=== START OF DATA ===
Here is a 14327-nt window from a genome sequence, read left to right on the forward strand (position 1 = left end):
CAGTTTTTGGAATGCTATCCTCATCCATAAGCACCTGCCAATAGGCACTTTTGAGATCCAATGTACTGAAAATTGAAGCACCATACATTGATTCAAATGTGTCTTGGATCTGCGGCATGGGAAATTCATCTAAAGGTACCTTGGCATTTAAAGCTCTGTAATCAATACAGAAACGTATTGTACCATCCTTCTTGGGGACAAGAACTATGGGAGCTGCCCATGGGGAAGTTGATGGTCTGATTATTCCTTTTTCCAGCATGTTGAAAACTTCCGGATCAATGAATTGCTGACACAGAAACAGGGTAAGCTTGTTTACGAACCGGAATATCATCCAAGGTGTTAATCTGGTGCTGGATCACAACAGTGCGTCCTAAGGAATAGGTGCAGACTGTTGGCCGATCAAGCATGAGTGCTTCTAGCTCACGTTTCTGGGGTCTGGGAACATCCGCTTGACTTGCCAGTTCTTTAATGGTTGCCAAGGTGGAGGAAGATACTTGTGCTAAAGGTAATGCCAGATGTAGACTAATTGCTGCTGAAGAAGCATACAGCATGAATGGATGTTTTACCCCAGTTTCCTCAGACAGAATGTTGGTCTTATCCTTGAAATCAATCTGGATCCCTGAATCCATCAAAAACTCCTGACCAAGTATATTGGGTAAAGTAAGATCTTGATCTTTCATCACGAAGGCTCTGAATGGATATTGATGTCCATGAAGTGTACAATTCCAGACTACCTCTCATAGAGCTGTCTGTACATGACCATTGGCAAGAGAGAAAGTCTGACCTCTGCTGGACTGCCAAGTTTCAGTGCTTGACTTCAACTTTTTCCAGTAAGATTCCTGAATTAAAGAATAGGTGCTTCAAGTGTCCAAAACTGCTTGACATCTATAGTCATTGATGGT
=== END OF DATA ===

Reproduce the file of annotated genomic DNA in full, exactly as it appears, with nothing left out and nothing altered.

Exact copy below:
Here is a 14327-nt window from a genome sequence, read left to right on the forward strand (position 1 = left end):
CAGTTTTTGGAATGCTATCCTCATCCATAAGCACCTGCCAATAGGCACTTTTGAGATCCAATGTACTGAAAATTGAAGCACCATACATTGATTCAAATGTGTCTTGGATCTGCGGCATGGGAAATTCATCTAAAGGTACCTTGGCATTTAAAGCTCTGTAATCAATACAGAAACGTATTGTACCATCCTTCTTGGGGACAAGAACTATGGGAGCTGCCCATGGGGAAGTTGATGGTCTGATTATTCCTTTTTCCAGCATGTTGAAAACTTCCGGATCAATGAATTGCTGACACAGAAACAGGGTAAGCTTGTTTACGAACCGGAATATCATCCAAGGTGTTAATCTGGTGCTGGATCACAACAGTGCGTCCTAAGGAATAGGTGCAGACTGTTGGCCGATCAAGCATGAGTGCTTCTAGCTCACGTTTCTGGGGTCTGGGAACATCCGCTTGACTTGCCAGTTCTTTAATGGTTGCCAAGGTGGAGGAAGATACTTGTGCTAAAGGTAATGCCAGATGTAGACTAATTGCTGCTGAAGAAGCATACAGCATGAATGGATGTTTTACCCCAGTTTCCTCAGACAGAATGTTGGTCTTATCCTTGAAATCAATCTGGATCCCTGAATCCATCAAAAACTCCTGACCAAGTATATTGGGTAAAGTAAGATCTTGATCTTTCATCACGAAGGCTCTGAATGGATATTGATGTCCATGAAGTGTACAATTCCAGACTACCTCTCATAGAGCTGTCTGTACATGACCATTGGCAAGAGAGAAAGTCTGACCTCTGCTGGACTGCCAAGTTTCAGTGCTTGACTTCAACTTTTTCCAGTAAGATTCCTGAATTAAAGAATAGGTGCTTCAAGTGTCCAAAACTGCTTGACATCTATAGTCATTGATGGT